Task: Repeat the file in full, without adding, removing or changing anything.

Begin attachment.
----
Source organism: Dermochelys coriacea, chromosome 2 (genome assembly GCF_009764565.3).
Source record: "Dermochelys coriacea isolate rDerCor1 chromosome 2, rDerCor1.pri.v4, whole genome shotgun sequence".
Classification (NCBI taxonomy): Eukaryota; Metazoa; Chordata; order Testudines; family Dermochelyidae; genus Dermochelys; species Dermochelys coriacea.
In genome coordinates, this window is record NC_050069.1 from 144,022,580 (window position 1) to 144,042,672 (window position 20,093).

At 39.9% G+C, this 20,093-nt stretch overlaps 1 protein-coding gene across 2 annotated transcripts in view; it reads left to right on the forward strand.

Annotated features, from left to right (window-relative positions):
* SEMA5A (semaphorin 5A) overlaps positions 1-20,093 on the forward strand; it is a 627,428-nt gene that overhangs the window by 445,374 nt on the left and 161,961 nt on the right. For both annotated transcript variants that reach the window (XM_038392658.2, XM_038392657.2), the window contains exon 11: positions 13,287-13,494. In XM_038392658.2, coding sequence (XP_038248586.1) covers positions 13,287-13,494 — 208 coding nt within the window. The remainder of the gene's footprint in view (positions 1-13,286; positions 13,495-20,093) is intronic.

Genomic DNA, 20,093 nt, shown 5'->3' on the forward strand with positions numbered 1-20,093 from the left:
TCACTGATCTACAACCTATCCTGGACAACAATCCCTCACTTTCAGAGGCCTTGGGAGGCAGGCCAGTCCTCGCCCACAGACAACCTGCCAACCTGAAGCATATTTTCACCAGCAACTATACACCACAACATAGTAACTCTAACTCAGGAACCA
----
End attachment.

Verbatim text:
Source organism: Dermochelys coriacea, chromosome 2 (genome assembly GCF_009764565.3).
Source record: "Dermochelys coriacea isolate rDerCor1 chromosome 2, rDerCor1.pri.v4, whole genome shotgun sequence".
Classification (NCBI taxonomy): Eukaryota; Metazoa; Chordata; order Testudines; family Dermochelyidae; genus Dermochelys; species Dermochelys coriacea.
In genome coordinates, this window is record NC_050069.1 from 144,022,580 (window position 1) to 144,042,672 (window position 20,093).

At 39.9% G+C, this 20,093-nt stretch overlaps 1 protein-coding gene across 2 annotated transcripts in view; it reads left to right on the forward strand.

Annotated features, from left to right (window-relative positions):
* SEMA5A (semaphorin 5A) overlaps positions 1-20,093 on the forward strand; it is a 627,428-nt gene that overhangs the window by 445,374 nt on the left and 161,961 nt on the right. For both annotated transcript variants that reach the window (XM_038392658.2, XM_038392657.2), the window contains exon 11: positions 13,287-13,494. In XM_038392658.2, coding sequence (XP_038248586.1) covers positions 13,287-13,494 — 208 coding nt within the window. The remainder of the gene's footprint in view (positions 1-13,286; positions 13,495-20,093) is intronic.

Genomic DNA, 20,093 nt, shown 5'->3' on the forward strand with positions numbered 1-20,093 from the left:
TCACTGATCTACAACCTATCCTGGACAACAATCCCTCACTTTCAGAGGCCTTGGGAGGCAGGCCAGTCCTCGCCCACAGACAACCTGCCAACCTGAAGCATATTTTCACCAGCAACTATACACCACAACATAGTAACTCTAACTCAGGAACCA